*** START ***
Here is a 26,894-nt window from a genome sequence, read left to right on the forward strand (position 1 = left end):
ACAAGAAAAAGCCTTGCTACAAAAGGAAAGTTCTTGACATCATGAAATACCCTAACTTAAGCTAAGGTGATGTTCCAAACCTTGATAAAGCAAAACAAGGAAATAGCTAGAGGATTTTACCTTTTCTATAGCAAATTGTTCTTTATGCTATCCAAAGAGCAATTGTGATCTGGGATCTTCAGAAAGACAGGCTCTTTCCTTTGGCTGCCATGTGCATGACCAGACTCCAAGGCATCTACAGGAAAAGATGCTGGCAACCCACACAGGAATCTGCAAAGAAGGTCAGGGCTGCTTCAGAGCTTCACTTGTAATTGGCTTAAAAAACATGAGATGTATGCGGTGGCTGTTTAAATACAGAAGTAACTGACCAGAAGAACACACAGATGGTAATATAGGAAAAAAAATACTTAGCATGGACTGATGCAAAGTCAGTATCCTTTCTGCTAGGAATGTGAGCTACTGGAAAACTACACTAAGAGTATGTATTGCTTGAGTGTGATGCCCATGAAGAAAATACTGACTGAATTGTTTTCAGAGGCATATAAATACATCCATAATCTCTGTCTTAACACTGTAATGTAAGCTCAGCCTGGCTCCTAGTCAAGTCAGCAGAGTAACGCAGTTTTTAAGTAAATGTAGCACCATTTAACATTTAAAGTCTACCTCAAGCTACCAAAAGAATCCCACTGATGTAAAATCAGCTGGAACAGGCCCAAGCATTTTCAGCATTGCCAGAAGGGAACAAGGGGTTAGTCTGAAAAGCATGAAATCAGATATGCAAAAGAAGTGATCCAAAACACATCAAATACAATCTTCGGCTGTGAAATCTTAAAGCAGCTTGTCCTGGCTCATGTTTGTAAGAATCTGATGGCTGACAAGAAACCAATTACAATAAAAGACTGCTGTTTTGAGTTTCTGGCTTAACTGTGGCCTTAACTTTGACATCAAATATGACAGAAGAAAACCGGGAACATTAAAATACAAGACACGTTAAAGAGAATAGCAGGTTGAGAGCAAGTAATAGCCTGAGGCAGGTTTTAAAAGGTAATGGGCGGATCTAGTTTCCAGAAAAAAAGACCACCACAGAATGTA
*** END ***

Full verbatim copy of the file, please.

Here is a 26,894-nt window from a genome sequence, read left to right on the forward strand (position 1 = left end):
ACAAGAAAAAGCCTTGCTACAAAAGGAAAGTTCTTGACATCATGAAATACCCTAACTTAAGCTAAGGTGATGTTCCAAACCTTGATAAAGCAAAACAAGGAAATAGCTAGAGGATTTTACCTTTTCTATAGCAAATTGTTCTTTATGCTATCCAAAGAGCAATTGTGATCTGGGATCTTCAGAAAGACAGGCTCTTTCCTTTGGCTGCCATGTGCATGACCAGACTCCAAGGCATCTACAGGAAAAGATGCTGGCAACCCACACAGGAATCTGCAAAGAAGGTCAGGGCTGCTTCAGAGCTTCACTTGTAATTGGCTTAAAAAACATGAGATGTATGCGGTGGCTGTTTAAATACAGAAGTAACTGACCAGAAGAACACACAGATGGTAATATAGGAAAAAAAATACTTAGCATGGACTGATGCAAAGTCAGTATCCTTTCTGCTAGGAATGTGAGCTACTGGAAAACTACACTAAGAGTATGTATTGCTTGAGTGTGATGCCCATGAAGAAAATACTGACTGAATTGTTTTCAGAGGCATATAAATACATCCATAATCTCTGTCTTAACACTGTAATGTAAGCTCAGCCTGGCTCCTAGTCAAGTCAGCAGAGTAACGCAGTTTTTAAGTAAATGTAGCACCATTTAACATTTAAAGTCTACCTCAAGCTACCAAAAGAATCCCACTGATGTAAAATCAGCTGGAACAGGCCCAAGCATTTTCAGCATTGCCAGAAGGGAACAAGGGGTTAGTCTGAAAAGCATGAAATCAGATATGCAAAAGAAGTGATCCAAAACACATCAAATACAATCTTCGGCTGTGAAATCTTAAAGCAGCTTGTCCTGGCTCATGTTTGTAAGAATCTGATGGCTGACAAGAAACCAATTACAATAAAAGACTGCTGTTTTGAGTTTCTGGCTTAACTGTGGCCTTAACTTTGACATCAAATATGACAGAAGAAAACCGGGAACATTAAAATACAAGACACGTTAAAGAGAATAGCAGGTTGAGAGCAAGTAATAGCCTGAGGCAGGTTTTAAAAGGTAATGGGCGGATCTAGTTTCCAGAAAAAAAGACCACCACAGAATGTA